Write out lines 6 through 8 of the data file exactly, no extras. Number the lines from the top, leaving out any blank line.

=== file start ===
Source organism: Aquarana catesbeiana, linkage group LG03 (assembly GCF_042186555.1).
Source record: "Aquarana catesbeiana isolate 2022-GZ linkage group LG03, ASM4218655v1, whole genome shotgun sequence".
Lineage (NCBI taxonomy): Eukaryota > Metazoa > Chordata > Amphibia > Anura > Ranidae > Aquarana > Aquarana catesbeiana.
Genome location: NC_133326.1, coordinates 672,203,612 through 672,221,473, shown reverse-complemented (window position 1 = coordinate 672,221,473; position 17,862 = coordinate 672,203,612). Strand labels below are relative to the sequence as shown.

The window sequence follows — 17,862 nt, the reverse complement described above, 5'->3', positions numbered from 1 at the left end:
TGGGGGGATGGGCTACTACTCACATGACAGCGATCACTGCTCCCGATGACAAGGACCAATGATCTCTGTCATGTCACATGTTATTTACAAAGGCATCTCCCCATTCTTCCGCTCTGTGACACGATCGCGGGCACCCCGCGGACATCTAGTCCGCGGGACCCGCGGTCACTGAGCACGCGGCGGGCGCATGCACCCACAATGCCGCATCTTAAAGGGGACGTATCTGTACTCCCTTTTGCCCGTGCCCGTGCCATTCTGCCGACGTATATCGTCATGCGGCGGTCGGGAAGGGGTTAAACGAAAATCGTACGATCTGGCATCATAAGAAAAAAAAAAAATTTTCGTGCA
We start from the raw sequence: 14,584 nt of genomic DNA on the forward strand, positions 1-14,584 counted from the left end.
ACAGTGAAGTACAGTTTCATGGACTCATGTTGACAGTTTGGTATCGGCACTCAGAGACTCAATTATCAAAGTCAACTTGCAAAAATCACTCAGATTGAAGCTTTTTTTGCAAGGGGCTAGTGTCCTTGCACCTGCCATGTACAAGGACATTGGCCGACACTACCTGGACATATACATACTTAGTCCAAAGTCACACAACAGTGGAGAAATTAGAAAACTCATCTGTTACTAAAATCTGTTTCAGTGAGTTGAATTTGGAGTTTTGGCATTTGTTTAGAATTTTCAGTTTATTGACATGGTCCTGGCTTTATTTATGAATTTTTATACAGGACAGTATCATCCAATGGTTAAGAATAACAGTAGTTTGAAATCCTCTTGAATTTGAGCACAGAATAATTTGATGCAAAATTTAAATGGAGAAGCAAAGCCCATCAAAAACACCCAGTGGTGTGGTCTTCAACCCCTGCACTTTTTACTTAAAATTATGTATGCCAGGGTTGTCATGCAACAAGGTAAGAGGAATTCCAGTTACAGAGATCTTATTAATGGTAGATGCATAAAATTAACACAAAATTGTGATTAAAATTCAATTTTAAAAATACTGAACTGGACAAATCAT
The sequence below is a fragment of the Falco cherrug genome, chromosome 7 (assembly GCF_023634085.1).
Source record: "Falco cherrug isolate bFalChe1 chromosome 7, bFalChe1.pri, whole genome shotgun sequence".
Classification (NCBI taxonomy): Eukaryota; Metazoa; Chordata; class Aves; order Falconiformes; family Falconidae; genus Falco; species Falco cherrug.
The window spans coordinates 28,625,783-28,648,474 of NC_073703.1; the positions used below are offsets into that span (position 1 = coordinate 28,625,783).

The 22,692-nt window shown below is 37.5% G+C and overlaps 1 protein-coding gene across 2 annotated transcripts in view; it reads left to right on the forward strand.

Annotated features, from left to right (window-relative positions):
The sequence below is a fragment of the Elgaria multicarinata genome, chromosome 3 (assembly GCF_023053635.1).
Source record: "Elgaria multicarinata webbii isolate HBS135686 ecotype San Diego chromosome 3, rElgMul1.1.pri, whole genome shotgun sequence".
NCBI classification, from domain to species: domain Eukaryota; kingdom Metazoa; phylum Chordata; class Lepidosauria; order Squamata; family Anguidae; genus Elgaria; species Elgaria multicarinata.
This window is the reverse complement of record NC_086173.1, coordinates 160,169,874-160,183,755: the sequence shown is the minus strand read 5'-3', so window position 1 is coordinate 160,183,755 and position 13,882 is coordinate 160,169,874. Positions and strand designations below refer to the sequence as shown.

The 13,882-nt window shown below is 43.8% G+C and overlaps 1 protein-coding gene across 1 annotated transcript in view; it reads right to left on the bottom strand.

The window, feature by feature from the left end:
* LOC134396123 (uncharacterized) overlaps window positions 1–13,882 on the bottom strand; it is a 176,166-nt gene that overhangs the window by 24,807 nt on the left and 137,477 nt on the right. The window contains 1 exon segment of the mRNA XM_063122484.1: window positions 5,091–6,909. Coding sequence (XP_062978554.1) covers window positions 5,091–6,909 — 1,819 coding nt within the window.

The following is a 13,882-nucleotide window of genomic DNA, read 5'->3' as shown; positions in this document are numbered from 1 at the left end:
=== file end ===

TGGGGGGATGGGCTACTACTCACATGACAGCGATCACTGCTCCCGATGACAAGGACCAATGATCTCTGTCATGTCACATGTTATTTACAAAGGCATCTCCCCATTCTTCCGCTCTGTGACACGATCGCGGGCACCCCGCGGACATCTAGTCCGCGGGACCCGCGGTCACTGAGCACGCGGCGGGCGCATGCACCCACAATGCCGCATCTTAAAGGGGACGTATCTGTACTCCCTTTTGCCCGTGCCCGTGCCATTCTGCCGACGTATATCGTCATGCGGCGGTCGGGAAGGGGTTAAACGAAAATCGTACGATCTGGCATCATAAGAAAAAAAAAAAATTTTCGTGCA
We start from the raw sequence: 14,584 nt of genomic DNA on the forward strand, positions 1-14,584 counted from the left end.
ACAGTGAAGTACAGTTTCATGGACTCATGTTGACAGTTTGGTATCGGCACTCAGAGACTCAATTATCAAAGTCAACTTGCAAAAATCACTCAGATTGAAGCTTTTTTTGCAAGGGGCTAGTGTCCTTGCACCTGCCATGTACAAGGACATTGGCCGACACTACCTGGACATATACATACTTAGTCCAAAGTCACACAACAGTGGAGAAATTAGAAAACTCATCTGTTACTAAAATCTGTTTCAGTGAGTTGAATTTGGAGTTTTGGCATTTGTTTAGAATTTTCAGTTTATTGACATGGTCCTGGCTTTATTTATGAATTTTTATACAGGACAGTATCATCCAATGGTTAAGAATAACAGTAGTTTGAAATCCTCTTGAATTTGAGCACAGAATAATTTGATGCAAAATTTAAATGGAGAAGCAAAGCCCATCAAAAACACCCAGTGGTGTGGTCTTCAACCCCTGCACTTTTTACTTAAAATTATGTATGCCAGGGTTGTCATGCAACAAGGTAAGAGGAATTCCAGTTACAGAGATCTTATTAATGGTAGATGCATAAAATTAACACAAAATTGTGATTAAAATTCAATTTTAAAAATACTGAACTGGACAAATCAT